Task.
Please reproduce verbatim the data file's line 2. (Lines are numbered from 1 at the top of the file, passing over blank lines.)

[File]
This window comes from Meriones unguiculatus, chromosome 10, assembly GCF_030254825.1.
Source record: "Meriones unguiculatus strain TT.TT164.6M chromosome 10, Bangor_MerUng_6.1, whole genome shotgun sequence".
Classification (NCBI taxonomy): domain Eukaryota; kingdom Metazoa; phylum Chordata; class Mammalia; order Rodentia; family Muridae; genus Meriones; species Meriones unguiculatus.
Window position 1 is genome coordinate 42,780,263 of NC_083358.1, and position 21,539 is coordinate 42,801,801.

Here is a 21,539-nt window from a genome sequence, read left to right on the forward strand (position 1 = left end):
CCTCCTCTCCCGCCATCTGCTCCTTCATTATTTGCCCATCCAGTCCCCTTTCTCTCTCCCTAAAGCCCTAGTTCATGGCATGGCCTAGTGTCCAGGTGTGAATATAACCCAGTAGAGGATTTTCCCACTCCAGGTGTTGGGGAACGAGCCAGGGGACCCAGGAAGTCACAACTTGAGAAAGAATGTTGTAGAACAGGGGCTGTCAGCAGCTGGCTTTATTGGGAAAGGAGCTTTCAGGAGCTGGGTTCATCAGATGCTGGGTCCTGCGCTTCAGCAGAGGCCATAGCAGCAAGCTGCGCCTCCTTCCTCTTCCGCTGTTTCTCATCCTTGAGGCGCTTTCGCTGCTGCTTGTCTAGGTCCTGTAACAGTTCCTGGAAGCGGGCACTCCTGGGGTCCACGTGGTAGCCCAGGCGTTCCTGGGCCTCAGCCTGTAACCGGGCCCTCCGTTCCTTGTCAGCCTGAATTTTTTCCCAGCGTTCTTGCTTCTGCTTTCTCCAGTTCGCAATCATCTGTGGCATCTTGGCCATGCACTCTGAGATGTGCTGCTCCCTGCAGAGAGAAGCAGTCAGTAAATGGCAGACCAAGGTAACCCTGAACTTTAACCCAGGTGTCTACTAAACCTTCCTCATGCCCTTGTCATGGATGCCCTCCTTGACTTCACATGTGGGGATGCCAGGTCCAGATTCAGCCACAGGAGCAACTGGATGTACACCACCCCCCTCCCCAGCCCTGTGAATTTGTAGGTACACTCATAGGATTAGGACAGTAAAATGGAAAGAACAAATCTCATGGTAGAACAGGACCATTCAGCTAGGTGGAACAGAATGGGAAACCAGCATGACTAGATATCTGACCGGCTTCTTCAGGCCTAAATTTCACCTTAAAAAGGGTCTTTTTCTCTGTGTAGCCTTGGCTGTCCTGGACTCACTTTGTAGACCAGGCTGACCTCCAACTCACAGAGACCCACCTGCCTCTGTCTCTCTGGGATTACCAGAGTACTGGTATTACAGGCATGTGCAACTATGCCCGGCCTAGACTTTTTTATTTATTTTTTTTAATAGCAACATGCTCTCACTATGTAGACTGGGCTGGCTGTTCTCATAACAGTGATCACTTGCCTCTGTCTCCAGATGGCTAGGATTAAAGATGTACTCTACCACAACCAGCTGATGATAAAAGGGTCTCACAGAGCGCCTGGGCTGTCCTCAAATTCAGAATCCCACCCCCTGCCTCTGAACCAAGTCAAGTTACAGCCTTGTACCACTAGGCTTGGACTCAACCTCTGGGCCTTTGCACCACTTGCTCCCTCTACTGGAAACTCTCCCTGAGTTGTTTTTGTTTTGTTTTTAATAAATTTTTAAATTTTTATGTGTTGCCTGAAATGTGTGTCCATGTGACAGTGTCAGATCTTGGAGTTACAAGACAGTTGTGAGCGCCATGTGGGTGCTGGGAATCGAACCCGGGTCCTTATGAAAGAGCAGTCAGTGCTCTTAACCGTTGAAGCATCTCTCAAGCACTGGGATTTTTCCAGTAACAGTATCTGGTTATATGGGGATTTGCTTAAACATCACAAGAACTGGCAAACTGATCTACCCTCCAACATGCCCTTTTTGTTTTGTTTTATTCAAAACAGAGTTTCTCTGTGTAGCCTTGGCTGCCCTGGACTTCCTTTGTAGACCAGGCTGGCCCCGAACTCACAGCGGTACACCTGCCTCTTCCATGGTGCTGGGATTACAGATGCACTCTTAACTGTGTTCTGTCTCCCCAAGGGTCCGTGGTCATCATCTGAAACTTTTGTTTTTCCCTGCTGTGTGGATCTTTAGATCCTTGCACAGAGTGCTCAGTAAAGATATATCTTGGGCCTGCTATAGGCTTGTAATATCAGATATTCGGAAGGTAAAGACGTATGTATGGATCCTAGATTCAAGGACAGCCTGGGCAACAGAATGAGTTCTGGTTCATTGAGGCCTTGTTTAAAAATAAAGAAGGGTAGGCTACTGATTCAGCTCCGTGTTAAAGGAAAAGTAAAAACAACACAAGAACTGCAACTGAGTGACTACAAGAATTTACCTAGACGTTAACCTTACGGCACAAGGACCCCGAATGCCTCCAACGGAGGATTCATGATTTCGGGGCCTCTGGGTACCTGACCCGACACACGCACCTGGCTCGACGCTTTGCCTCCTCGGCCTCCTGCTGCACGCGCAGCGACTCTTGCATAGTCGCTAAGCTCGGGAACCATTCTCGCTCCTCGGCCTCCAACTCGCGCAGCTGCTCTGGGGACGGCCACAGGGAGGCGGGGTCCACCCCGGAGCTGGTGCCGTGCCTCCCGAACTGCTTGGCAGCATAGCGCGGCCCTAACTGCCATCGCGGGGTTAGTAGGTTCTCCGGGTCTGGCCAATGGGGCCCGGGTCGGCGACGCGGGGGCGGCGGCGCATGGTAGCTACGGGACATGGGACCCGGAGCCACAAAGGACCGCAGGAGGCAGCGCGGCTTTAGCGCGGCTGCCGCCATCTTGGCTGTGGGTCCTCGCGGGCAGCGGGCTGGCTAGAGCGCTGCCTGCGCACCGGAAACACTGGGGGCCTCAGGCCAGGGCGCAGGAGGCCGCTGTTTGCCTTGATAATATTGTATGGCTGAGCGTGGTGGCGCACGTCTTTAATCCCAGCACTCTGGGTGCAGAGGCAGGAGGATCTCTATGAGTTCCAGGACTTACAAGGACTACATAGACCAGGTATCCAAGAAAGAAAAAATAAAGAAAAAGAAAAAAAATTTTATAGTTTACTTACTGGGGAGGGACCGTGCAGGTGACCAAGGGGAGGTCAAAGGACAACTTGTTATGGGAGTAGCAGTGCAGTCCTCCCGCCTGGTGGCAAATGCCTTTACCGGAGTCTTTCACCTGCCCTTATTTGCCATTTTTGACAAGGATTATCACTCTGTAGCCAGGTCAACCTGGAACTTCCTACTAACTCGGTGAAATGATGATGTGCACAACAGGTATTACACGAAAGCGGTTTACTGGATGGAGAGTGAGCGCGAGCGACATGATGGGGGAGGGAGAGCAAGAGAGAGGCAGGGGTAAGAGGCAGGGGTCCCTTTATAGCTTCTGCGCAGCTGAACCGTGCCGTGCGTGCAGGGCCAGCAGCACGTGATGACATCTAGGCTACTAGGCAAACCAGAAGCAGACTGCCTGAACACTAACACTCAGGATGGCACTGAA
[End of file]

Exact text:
Source record: "Meriones unguiculatus strain TT.TT164.6M chromosome 10, Bangor_MerUng_6.1, whole genome shotgun sequence".